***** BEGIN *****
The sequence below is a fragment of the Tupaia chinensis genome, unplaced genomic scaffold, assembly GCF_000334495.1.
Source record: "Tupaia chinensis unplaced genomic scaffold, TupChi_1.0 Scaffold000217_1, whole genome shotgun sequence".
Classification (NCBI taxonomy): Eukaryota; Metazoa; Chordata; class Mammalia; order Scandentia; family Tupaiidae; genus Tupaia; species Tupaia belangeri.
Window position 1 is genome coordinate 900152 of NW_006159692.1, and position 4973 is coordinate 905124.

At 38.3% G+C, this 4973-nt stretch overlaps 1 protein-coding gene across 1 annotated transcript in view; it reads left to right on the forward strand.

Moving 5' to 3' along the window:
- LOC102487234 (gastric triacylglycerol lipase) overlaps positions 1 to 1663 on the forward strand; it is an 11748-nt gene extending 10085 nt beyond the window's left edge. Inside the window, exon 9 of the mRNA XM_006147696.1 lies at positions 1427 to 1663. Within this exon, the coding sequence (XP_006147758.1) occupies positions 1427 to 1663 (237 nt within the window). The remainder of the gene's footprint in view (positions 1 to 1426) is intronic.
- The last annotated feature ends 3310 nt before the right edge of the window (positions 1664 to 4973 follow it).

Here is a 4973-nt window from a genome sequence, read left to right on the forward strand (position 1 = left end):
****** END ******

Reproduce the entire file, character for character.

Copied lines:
The sequence below is a fragment of the Tupaia chinensis genome, unplaced genomic scaffold, assembly GCF_000334495.1.
Source record: "Tupaia chinensis unplaced genomic scaffold, TupChi_1.0 Scaffold000217_1, whole genome shotgun sequence".
Classification (NCBI taxonomy): Eukaryota; Metazoa; Chordata; class Mammalia; order Scandentia; family Tupaiidae; genus Tupaia; species Tupaia belangeri.
Window position 1 is genome coordinate 900152 of NW_006159692.1, and position 4973 is coordinate 905124.

At 38.3% G+C, this 4973-nt stretch overlaps 1 protein-coding gene across 1 annotated transcript in view; it reads left to right on the forward strand.

Moving 5' to 3' along the window:
- LOC102487234 (gastric triacylglycerol lipase) overlaps positions 1 to 1663 on the forward strand; it is an 11748-nt gene extending 10085 nt beyond the window's left edge. Inside the window, exon 9 of the mRNA XM_006147696.1 lies at positions 1427 to 1663. Within this exon, the coding sequence (XP_006147758.1) occupies positions 1427 to 1663 (237 nt within the window). The remainder of the gene's footprint in view (positions 1 to 1426) is intronic.
- The last annotated feature ends 3310 nt before the right edge of the window (positions 1664 to 4973 follow it).

Here is a 4973-nt window from a genome sequence, read left to right on the forward strand (position 1 = left end):